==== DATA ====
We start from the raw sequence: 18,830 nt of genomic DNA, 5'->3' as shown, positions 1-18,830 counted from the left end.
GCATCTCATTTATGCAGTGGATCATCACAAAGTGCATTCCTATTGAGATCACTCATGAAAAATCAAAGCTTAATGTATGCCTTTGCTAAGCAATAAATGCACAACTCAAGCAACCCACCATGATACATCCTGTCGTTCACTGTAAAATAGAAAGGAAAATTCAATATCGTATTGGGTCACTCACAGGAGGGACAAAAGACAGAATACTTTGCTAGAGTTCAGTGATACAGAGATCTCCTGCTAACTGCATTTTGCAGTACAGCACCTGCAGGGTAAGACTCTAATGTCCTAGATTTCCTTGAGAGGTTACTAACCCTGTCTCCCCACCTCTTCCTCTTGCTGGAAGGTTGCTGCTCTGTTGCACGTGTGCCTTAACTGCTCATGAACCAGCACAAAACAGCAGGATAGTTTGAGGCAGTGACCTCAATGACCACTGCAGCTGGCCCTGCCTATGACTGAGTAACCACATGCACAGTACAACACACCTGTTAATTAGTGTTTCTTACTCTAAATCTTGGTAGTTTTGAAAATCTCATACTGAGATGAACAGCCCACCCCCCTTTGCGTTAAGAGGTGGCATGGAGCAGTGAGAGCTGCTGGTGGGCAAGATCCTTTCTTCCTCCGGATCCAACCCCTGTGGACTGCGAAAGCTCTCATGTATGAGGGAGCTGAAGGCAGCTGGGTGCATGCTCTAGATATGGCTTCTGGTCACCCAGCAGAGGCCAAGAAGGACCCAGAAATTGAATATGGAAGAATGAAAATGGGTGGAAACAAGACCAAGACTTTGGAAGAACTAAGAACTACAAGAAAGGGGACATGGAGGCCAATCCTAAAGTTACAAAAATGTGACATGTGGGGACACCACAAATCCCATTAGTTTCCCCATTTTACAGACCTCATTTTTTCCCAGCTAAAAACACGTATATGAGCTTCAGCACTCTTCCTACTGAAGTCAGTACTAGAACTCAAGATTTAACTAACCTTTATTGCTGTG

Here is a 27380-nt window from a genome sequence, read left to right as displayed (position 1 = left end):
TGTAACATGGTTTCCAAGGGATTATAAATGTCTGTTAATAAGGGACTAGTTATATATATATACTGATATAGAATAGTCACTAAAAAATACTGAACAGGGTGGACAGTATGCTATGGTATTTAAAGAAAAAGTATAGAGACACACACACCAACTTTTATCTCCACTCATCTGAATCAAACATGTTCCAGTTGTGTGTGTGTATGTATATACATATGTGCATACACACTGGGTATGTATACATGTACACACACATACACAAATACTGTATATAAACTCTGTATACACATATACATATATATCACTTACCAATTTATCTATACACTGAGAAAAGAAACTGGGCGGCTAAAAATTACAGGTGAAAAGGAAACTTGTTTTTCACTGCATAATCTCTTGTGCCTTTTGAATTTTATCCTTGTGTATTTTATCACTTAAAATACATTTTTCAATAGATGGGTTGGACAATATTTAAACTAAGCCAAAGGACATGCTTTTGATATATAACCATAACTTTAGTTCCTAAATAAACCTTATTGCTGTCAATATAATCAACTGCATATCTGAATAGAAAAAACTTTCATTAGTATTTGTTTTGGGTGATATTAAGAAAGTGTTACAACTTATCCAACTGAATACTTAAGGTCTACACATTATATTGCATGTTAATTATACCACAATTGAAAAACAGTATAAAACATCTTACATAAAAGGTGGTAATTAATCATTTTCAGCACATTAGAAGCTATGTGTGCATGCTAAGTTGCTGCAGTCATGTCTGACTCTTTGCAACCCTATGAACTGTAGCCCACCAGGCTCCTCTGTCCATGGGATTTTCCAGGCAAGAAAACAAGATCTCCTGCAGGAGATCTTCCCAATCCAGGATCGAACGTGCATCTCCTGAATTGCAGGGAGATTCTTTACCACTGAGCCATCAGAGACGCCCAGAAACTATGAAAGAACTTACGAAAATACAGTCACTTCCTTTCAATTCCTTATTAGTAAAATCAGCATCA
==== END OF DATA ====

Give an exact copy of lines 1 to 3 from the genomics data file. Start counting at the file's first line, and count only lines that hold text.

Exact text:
We start from the raw sequence: 18,830 nt of genomic DNA, 5'->3' as shown, positions 1-18,830 counted from the left end.
GCATCTCATTTATGCAGTGGATCATCACAAAGTGCATTCCTATTGAGATCACTCATGAAAAATCAAAGCTTAATGTATGCCTTTGCTAAGCAATAAATGCACAACTCAAGCAACCCACCATGATACATCCTGTCGTTCACTGTAAAATAGAAAGGAAAATTCAATATCGTATTGGGTCACTCACAGGAGGGACAAAAGACAGAATACTTTGCTAGAGTTCAGTGATACAGAGATCTCCTGCTAACTGCATTTTGCAGTACAGCACCTGCAGGGTAAGACTCTAATGTCCTAGATTTCCTTGAGAGGTTACTAACCCTGTCTCCCCACCTCTTCCTCTTGCTGGAAGGTTGCTGCTCTGTTGCACGTGTGCCTTAACTGCTCATGAACCAGCACAAAACAGCAGGATAGTTTGAGGCAGTGACCTCAATGACCACTGCAGCTGGCCCTGCCTATGACTGAGTAACCACATGCACAGTACAACACACCTGTTAATTAGTGTTTCTTACTCTAAATCTTGGTAGTTTTGAAAATCTCATACTGAGATGAACAGCCCACCCCCCTTTGCGTTAAGAGGTGGCATGGAGCAGTGAGAGCTGCTGGTGGGCAAGATCCTTTCTTCCTCCGGATCCAACCCCTGTGGACTGCGAAAGCTCTCATGTATGAGGGAGCTGAAGGCAGCTGGGTGCATGCTCTAGATATGGCTTCTGGTCACCCAGCAGAGGCCAAGAAGGACCCAGAAATTGAATATGGAAGAATGAAAATGGGTGGAAACAAGACCAAGACTTTGGAAGAACTAAGAACTACAAGAAAGGGGACATGGAGGCCAATCCTAAAGTTACAAAAATGTGACATGTGGGGACACCACAAATCCCATTAGTTTCCCCATTTTACAGACCTCATTTTTTCCCAGCTAAAAACACGTATATGAGCTTCAGCACTCTTCCTACTGAAGTCAGTACTAGAACTCAAGATTTAACTAACCTTTATTGCTGTG

Here is a 27380-nt window from a genome sequence, read left to right as displayed (position 1 = left end):